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My dad is in a hospital (acute care) waiting to assignment to residential care. The staff consistently put him in a chair with restraints due to being understaffed. Our family is mortified. What techniques could we give them in managing his random aggression related to sundowning. he is a lamb all day long.

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My grandparents had restraints (tied into wheelchair with a shirt/vest thing) because they would wander about, too aggressive, and would not behave. They were already tried on various medications to no avail.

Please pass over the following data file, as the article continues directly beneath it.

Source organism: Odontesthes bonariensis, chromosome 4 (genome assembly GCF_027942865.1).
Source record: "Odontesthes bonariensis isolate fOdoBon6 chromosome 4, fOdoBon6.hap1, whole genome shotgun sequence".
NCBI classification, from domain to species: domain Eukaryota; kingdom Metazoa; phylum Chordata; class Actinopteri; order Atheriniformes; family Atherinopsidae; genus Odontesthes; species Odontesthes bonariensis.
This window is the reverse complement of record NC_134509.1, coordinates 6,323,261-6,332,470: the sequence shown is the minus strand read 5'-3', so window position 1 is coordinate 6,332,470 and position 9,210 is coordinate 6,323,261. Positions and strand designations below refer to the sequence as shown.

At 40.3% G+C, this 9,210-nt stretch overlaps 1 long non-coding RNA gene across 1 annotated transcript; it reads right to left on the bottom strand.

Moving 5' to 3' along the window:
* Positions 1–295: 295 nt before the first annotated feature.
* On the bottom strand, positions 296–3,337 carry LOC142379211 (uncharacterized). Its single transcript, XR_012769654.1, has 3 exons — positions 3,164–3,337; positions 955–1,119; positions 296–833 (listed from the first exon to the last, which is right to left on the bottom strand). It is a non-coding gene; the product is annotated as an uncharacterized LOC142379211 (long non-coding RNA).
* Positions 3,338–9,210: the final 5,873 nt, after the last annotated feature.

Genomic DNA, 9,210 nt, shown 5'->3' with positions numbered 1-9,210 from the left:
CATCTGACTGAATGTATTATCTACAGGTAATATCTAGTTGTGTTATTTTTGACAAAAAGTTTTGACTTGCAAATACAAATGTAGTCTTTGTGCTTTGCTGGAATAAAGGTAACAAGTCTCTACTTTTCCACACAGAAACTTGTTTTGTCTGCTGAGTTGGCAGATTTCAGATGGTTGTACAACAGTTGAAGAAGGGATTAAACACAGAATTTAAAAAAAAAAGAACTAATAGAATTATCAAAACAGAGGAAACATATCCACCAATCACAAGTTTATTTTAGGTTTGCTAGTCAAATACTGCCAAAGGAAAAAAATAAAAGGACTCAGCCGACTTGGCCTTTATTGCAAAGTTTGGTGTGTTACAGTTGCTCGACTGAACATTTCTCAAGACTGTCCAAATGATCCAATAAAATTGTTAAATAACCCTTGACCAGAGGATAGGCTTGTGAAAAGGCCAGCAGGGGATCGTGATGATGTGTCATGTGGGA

I don't have any problem with them being in the restraint, it is more civilized to have them like that, than to allow them to go injure someone else, or themselves.
Yes, if you don't like the restraints, try taking care of that elderly person in a rage all by yourself. At some point, you too will want to just tie them up---it' s only natural to need to restrain them!